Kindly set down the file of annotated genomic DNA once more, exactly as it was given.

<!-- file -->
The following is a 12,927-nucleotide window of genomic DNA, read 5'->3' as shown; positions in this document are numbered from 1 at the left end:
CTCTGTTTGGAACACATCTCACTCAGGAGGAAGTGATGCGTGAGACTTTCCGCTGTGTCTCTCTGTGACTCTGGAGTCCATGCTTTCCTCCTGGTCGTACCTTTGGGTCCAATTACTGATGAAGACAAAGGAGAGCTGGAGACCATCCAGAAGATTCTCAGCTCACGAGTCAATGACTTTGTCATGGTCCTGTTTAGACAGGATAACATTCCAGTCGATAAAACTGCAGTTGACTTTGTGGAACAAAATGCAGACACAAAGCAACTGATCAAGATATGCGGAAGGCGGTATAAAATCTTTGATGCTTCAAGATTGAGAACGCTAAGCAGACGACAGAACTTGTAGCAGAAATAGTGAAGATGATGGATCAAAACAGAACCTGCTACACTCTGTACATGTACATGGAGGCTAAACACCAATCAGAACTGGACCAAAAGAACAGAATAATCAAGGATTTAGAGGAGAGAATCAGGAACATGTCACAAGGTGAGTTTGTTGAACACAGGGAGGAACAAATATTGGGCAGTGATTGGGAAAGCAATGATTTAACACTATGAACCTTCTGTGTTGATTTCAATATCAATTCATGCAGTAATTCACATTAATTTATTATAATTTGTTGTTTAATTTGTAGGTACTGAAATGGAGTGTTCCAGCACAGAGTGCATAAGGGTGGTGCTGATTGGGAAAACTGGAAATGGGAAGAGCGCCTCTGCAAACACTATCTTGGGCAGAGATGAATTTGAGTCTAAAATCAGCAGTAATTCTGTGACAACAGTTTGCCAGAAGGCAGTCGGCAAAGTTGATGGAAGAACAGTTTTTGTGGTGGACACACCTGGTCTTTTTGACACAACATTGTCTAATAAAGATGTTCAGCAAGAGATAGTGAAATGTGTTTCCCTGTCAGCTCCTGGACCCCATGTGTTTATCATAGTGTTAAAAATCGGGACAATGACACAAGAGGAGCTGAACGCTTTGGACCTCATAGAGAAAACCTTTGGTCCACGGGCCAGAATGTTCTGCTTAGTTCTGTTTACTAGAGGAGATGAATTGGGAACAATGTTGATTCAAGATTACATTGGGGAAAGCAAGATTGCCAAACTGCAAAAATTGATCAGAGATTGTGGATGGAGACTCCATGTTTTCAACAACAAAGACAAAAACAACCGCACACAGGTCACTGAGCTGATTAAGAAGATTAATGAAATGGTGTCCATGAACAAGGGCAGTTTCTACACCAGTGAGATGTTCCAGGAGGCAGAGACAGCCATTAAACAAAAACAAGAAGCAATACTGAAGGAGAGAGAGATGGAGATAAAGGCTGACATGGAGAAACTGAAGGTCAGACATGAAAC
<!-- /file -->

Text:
The following is a 12,927-nucleotide window of genomic DNA, read 5'->3' as shown; positions in this document are numbered from 1 at the left end:
CTCTGTTTGGAACACATCTCACTCAGGAGGAAGTGATGCGTGAGACTTTCCGCTGTGTCTCTCTGTGACTCTGGAGTCCATGCTTTCCTCCTGGTCGTACCTTTGGGTCCAATTACTGATGAAGACAAAGGAGAGCTGGAGACCATCCAGAAGATTCTCAGCTCACGAGTCAATGACTTTGTCATGGTCCTGTTTAGACAGGATAACATTCCAGTCGATAAAACTGCAGTTGACTTTGTGGAACAAAATGCAGACACAAAGCAACTGATCAAGATATGCGGAAGGCGGTATAAAATCTTTGATGCTTCAAGATTGAGAACGCTAAGCAGACGACAGAACTTGTAGCAGAAATAGTGAAGATGATGGATCAAAACAGAACCTGCTACACTCTGTACATGTACATGGAGGCTAAACACCAATCAGAACTGGACCAAAAGAACAGAATAATCAAGGATTTAGAGGAGAGAATCAGGAACATGTCACAAGGTGAGTTTGTTGAACACAGGGAGGAACAAATATTGGGCAGTGATTGGGAAAGCAATGATTTAACACTATGAACCTTCTGTGTTGATTTCAATATCAATTCATGCAGTAATTCACATTAATTTATTATAATTTGTTGTTTAATTTGTAGGTACTGAAATGGAGTGTTCCAGCACAGAGTGCATAAGGGTGGTGCTGATTGGGAAAACTGGAAATGGGAAGAGCGCCTCTGCAAACACTATCTTGGGCAGAGATGAATTTGAGTCTAAAATCAGCAGTAATTCTGTGACAACAGTTTGCCAGAAGGCAGTCGGCAAAGTTGATGGAAGAACAGTTTTTGTGGTGGACACACCTGGTCTTTTTGACACAACATTGTCTAATAAAGATGTTCAGCAAGAGATAGTGAAATGTGTTTCCCTGTCAGCTCCTGGACCCCATGTGTTTATCATAGTGTTAAAAATCGGGACAATGACACAAGAGGAGCTGAACGCTTTGGACCTCATAGAGAAAACCTTTGGTCCACGGGCCAGAATGTTCTGCTTAGTTCTGTTTACTAGAGGAGATGAATTGGGAACAATGTTGATTCAAGATTACATTGGGGAAAGCAAGATTGCCAAACTGCAAAAATTGATCAGAGATTGTGGATGGAGACTCCATGTTTTCAACAACAAAGACAAAAACAACCGCACACAGGTCACTGAGCTGATTAAGAAGATTAATGAAATGGTGTCCATGAACAAGGGCAGTTTCTACACCAGTGAGATGTTCCAGGAGGCAGAGACAGCCATTAAACAAAAACAAGAAGCAATACTGAAGGAGAGAGAGATGGAGATAAAGGCTGACATGGAGAAACTGAAGGTCAGACATGAAAC